Study Notes

2Samuel 24:1-25

24:1 Incited

Depending on the translation of the Bible that you read, this passage indicates that it was either the Lord that incited David or the anger of the Lord that incited David. Also, it is unclear as to whether the Lord said, "Number Israel," or whether David said that. To mix things up even more, the parallel passage in 1Chronicles says,

1Chr. 21:1 Then satan stood up against Israel and moved David to number Israel.

What in the world is going on here? Did satan do this or did God? If it was satan, why is the Lord mentioned here? If it was God, then why does the book of James say,

James 1:13 ...God cannot be tempted by evil, and He Himself does not tempt anyone.

To get some perspective, we need to go to a book of the Bible that shows us some of this "behind the scenes" stuff. The book of Job gives us an indication as to how this might have worked.

Job 1:6-12 Now there was a day when the sons of God came to present themselves before the LORD, and satan also came among them. And the LORD said to satan, "From where do you come?" Then satan answered the LORD and said, "From roaming about on the earth and walking around on it." And the LORD said to satan, "Have you considered My servant Job? For there is no one like him on the earth, a blameless and upright man, fearing God and turning away from evil." Then satan answered the LORD, "Does Job fear God for nothing? Hast Thou not made a hedge about him and his house and all that he has, on every side? Thou hast blessed the work of his hands, and his possessions have increased in the land. But put forth Thy hand now and touch all that he has; he will surely curse Thee to Thy face." Then the LORD said to satan, "Behold, all that he has is in your power, only do not put forth your hand on him." So satan departed from the presence of the LORD.

Job's servants were subsequently massacred by marauders, his property destroyed by fire from the sky, and his sons and daughters killed in a tornado-like wind.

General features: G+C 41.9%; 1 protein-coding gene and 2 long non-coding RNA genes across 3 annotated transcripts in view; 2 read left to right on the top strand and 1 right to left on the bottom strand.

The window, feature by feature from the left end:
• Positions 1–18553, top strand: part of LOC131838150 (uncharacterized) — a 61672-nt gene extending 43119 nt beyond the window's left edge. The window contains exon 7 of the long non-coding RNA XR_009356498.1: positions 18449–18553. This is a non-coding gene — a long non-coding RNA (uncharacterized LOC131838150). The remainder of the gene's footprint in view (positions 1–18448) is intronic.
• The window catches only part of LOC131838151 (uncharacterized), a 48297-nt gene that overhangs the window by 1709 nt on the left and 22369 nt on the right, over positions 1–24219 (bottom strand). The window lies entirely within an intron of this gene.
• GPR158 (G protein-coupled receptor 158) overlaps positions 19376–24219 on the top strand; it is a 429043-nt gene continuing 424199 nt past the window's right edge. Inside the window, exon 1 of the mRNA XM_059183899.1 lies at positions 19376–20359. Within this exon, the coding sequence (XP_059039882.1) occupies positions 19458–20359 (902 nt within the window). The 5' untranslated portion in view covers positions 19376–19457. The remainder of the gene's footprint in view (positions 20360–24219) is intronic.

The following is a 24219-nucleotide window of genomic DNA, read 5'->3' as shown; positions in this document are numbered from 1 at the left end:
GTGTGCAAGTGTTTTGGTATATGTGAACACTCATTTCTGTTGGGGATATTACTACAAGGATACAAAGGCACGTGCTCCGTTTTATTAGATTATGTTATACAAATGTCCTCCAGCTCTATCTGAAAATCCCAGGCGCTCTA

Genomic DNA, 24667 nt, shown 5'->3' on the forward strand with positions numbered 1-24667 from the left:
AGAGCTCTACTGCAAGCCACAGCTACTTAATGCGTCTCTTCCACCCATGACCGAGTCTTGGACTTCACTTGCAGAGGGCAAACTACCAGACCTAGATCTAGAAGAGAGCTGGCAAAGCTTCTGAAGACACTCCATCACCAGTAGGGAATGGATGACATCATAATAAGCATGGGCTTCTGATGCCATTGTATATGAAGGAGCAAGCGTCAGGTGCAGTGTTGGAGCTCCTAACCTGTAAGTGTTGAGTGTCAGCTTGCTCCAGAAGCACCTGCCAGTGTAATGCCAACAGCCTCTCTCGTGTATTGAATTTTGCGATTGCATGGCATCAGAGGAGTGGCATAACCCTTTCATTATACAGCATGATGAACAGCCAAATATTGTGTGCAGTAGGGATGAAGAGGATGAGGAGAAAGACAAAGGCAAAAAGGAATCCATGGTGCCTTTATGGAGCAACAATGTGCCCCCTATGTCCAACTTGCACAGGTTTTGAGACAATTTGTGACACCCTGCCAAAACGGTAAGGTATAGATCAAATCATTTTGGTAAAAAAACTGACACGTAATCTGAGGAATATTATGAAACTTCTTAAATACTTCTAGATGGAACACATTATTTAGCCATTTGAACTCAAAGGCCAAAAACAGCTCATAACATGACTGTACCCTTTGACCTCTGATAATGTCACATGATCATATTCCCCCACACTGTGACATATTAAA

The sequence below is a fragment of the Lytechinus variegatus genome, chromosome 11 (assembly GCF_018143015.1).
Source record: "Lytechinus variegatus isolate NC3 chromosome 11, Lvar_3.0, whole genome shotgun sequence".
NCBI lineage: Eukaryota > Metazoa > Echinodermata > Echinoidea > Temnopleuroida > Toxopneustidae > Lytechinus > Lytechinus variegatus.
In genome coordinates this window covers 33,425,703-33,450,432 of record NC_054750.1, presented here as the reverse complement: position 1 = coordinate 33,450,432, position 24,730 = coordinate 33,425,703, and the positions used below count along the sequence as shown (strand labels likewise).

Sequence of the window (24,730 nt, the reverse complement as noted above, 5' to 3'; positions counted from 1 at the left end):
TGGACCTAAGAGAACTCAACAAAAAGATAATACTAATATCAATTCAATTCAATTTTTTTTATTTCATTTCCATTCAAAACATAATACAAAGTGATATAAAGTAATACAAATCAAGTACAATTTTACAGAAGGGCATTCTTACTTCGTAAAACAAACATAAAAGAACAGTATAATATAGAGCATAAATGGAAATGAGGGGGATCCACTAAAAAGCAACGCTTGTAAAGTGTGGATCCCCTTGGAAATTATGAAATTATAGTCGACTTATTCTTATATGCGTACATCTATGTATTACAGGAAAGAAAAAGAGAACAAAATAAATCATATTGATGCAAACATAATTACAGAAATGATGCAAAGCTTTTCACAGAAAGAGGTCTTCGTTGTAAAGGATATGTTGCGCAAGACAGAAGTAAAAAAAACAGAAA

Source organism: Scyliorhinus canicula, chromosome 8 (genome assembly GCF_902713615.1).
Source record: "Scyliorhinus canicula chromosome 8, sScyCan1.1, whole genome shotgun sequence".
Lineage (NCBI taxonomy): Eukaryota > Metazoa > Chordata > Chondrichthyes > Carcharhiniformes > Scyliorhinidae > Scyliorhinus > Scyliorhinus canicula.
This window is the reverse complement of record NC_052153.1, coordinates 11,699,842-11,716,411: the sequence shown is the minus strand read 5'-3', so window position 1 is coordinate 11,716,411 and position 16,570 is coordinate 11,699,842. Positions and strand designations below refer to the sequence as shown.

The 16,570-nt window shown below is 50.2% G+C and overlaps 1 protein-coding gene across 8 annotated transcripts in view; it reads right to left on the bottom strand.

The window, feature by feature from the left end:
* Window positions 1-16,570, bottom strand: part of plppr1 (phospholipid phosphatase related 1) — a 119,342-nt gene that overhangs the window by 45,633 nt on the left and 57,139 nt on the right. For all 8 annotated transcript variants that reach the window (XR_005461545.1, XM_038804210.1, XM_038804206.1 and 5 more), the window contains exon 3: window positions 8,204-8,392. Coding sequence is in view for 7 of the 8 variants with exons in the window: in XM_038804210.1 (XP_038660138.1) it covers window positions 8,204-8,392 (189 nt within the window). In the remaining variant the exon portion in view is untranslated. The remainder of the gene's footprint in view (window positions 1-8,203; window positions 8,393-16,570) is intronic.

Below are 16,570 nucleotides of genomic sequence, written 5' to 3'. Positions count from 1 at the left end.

Job 2:1-6 Again there was a day when the sons of God came to present themselves before the LORD, and satan also came among them to present himself before the LORD. And the LORD said to satan, "Where have you come from?" Then satan answered the LORD and said, "From roaming about on the earth, and walking around on it." And the LORD said to satan, "Have you considered My servant Job? For there is no one like him on the earth, a blameless and upright man fearing God and turning away from evil. And he still holds fast his integrity, although you incited Me against him, to ruin him without cause." And satan answered the LORD and said, "Skin for skin! Yes, all that a man has he will give for his life. However, put forth Thy hand, now, and touch his bone and his flesh; he will curse Thee to Thy face." So the LORD said to satan, "Behold, he is in your power, only spare his life."

Job was afflicted with a terrible disease that was so terrible and painful that he wished he was dead.

The devil did this to attack Job. God allowed this to test Job. Did God attack Job? No, but God used satan's attack for His own purposes - even saying to satan, "you incited Me against him." The attack was allowed by God, but not ordered by God. The devil assaulted Job, but only as far as he was allowed. And it was all for God's glory.

So the mystery here is that everything we experience in our lives is not necessarily judgment from God, but it all works to God's purpose. That's why the book of Colossians says,

Col. 1:16 For by Him all things were created, {both} in the heavens and on earth, visible and invisible, whether thrones or dominions or rulers or authorities —all things have been created by Him and for Him.

Another example of this is found in Revelation 20, when satan in bound for a thousand years (Rev. 20:2) during the Millennial reign of Christ. During that thousand years, Jesus will rule with a rod of iron, giving people little opportunity to rebel. But in their hearts, they desire rebellion. So God allows satan to be released for a short time, to deceive the nations and lead an attack against Jerusalem.